Deadly Spider Venom Used in Breast Cancer Trial

Venom from deadly funnel-web spiders and tarantulas could be used to kill breast cancer cells, under an Australian trial.

Researchers at the University of Queensland's Institute for Molecular Bioscience hope the complex mix of molecules in the venom could offer a natural solution to breast cancer treatment.

Dr. David Wilson has stockpiled venom from the fangs of up to 10 Australian funnel-webs for the two-year trial. His team will isolate up to 300 molecules in the venom and expose them to cancer cells to see how they react.

Wilson said spider venom contained molecules that have evolved to perform specific functions over millions of years. "They are designed to target very specific sites and we are hoping that some of these molecules target cancer cells."

The research was revealed Monday as Australians mark Pink Ribbon Day, which raises money for breast cancer prevention programs, support services and research.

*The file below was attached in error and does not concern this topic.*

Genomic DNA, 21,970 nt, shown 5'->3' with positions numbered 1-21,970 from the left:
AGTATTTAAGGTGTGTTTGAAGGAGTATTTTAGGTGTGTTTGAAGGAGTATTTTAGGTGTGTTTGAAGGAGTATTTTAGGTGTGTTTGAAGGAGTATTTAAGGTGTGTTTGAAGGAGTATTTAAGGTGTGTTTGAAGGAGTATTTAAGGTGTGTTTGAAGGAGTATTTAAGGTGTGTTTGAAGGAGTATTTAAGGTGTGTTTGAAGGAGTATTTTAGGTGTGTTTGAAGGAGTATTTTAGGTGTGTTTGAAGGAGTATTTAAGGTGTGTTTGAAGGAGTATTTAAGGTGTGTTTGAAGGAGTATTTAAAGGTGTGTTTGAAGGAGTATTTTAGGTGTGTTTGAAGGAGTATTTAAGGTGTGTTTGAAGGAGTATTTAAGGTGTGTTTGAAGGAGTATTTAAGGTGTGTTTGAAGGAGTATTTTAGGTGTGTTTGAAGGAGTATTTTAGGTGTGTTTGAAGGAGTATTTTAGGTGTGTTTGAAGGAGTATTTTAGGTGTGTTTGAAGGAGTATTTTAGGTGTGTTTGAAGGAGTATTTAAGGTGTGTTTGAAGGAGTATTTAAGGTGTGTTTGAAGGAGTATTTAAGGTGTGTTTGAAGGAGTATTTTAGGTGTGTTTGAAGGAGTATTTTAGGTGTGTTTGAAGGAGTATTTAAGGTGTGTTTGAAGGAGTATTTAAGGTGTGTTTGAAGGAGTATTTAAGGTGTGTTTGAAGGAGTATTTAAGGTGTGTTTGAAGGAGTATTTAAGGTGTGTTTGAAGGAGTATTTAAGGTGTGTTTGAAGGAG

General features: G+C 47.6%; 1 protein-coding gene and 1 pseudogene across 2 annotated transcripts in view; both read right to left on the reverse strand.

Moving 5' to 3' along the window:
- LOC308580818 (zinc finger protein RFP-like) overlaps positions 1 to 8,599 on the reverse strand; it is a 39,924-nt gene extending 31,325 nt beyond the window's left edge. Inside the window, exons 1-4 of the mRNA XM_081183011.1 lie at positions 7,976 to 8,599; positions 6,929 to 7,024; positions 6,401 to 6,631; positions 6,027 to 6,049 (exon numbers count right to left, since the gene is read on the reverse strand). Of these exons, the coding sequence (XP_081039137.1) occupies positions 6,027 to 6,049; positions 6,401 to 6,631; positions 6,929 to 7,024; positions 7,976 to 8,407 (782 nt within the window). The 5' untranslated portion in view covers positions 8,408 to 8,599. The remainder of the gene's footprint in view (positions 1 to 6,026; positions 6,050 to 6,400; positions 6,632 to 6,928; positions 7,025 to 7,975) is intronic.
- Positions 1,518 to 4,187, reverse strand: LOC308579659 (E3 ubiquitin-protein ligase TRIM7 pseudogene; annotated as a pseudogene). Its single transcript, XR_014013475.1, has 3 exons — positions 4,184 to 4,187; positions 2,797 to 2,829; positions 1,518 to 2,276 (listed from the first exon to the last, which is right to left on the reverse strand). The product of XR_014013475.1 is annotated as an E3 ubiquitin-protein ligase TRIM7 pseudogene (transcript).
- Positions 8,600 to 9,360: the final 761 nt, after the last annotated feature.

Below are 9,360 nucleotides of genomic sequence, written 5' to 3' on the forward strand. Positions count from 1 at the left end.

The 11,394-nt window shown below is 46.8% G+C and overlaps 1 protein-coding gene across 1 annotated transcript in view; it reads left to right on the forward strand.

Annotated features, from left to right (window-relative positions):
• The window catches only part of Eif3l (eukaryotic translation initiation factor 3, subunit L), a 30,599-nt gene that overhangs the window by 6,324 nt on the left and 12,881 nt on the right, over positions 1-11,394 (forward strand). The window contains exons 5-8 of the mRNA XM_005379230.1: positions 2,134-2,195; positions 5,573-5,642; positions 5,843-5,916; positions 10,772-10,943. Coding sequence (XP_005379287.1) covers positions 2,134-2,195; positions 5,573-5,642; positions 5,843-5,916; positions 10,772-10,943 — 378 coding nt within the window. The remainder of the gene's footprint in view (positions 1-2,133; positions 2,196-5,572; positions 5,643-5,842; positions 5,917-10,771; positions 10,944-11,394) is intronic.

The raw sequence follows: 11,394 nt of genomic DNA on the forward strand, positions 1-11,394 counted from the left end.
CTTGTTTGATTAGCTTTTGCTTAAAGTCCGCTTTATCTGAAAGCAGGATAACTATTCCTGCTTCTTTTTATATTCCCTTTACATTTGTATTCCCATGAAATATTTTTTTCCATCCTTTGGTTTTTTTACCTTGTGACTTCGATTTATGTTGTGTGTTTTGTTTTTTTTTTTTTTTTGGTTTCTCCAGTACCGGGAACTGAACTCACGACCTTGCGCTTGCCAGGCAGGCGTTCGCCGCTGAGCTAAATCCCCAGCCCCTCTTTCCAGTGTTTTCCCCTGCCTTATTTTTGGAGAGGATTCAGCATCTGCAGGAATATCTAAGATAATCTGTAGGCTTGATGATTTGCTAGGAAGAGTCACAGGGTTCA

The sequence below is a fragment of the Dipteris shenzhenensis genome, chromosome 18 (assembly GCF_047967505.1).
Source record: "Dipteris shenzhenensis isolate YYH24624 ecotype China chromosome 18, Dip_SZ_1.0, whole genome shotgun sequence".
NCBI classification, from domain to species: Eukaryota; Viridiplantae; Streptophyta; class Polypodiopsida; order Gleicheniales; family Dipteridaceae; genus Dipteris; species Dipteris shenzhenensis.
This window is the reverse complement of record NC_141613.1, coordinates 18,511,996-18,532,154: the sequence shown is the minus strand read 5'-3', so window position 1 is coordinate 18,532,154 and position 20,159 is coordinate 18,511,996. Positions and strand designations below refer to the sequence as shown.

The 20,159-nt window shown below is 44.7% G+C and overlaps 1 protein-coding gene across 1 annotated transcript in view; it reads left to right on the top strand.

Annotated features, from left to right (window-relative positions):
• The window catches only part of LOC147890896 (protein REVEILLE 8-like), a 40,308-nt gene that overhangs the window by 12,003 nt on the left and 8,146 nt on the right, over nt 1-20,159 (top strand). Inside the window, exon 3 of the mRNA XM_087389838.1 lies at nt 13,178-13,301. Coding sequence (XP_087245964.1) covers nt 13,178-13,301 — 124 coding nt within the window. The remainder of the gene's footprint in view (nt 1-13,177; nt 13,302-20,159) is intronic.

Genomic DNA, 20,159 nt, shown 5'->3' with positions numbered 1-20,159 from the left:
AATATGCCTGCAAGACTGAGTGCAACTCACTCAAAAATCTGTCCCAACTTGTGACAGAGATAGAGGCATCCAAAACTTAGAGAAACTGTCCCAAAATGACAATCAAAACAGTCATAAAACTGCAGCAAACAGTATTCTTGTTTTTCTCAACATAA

Dr. Norelle Daly said the spider research, funded by the National Breast Cancer Foundation, was in its early stages. Venom molecules are used in chronic pain prevention, and scorpion venom has also been shown to bind to cancer cells in mice.

Scientists make the cells glow, helping surgeons tell the difference between brain tumor cells and normal cells. "We are hoping spider toxins will do the same thing for breast cancer, or do even more and kill the breast cancer cells," Daly said.

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